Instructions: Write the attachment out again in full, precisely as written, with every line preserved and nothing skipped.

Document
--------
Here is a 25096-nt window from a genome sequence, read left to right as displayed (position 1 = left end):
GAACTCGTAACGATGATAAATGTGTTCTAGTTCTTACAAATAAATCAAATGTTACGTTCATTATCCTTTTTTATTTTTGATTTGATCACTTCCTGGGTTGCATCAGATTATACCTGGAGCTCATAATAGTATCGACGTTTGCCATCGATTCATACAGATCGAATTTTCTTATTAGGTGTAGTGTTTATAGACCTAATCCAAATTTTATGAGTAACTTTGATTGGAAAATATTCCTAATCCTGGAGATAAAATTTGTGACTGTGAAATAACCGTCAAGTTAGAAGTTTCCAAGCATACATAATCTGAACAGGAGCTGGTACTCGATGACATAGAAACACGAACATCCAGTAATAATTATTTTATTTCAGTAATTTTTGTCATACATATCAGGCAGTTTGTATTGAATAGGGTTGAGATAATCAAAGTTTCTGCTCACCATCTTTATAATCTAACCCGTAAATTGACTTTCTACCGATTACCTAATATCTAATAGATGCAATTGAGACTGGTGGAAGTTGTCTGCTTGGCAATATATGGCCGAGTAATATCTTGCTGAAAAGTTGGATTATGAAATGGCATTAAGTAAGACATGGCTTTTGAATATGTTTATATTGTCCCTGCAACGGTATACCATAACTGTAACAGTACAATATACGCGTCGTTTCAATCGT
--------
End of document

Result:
Here is a 25096-nt window from a genome sequence, read left to right as displayed (position 1 = left end):
GAACTCGTAACGATGATAAATGTGTTCTAGTTCTTACAAATAAATCAAATGTTACGTTCATTATCCTTTTTTATTTTTGATTTGATCACTTCCTGGGTTGCATCAGATTATACCTGGAGCTCATAATAGTATCGACGTTTGCCATCGATTCATACAGATCGAATTTTCTTATTAGGTGTAGTGTTTATAGACCTAATCCAAATTTTATGAGTAACTTTGATTGGAAAATATTCCTAATCCTGGAGATAAAATTTGTGACTGTGAAATAACCGTCAAGTTAGAAGTTTCCAAGCATACATAATCTGAACAGGAGCTGGTACTCGATGACATAGAAACACGAACATCCAGTAATAATTATTTTATTTCAGTAATTTTTGTCATACATATCAGGCAGTTTGTATTGAATAGGGTTGAGATAATCAAAGTTTCTGCTCACCATCTTTATAATCTAACCCGTAAATTGACTTTCTACCGATTACCTAATATCTAATAGATGCAATTGAGACTGGTGGAAGTTGTCTGCTTGGCAATATATGGCCGAGTAATATCTTGCTGAAAAGTTGGATTATGAAATGGCATTAAGTAAGACATGGCTTTTGAATATGTTTATATTGTCCCTGCAACGGTATACCATAACTGTAACAGTACAATATACGCGTCGTTTCAATCGT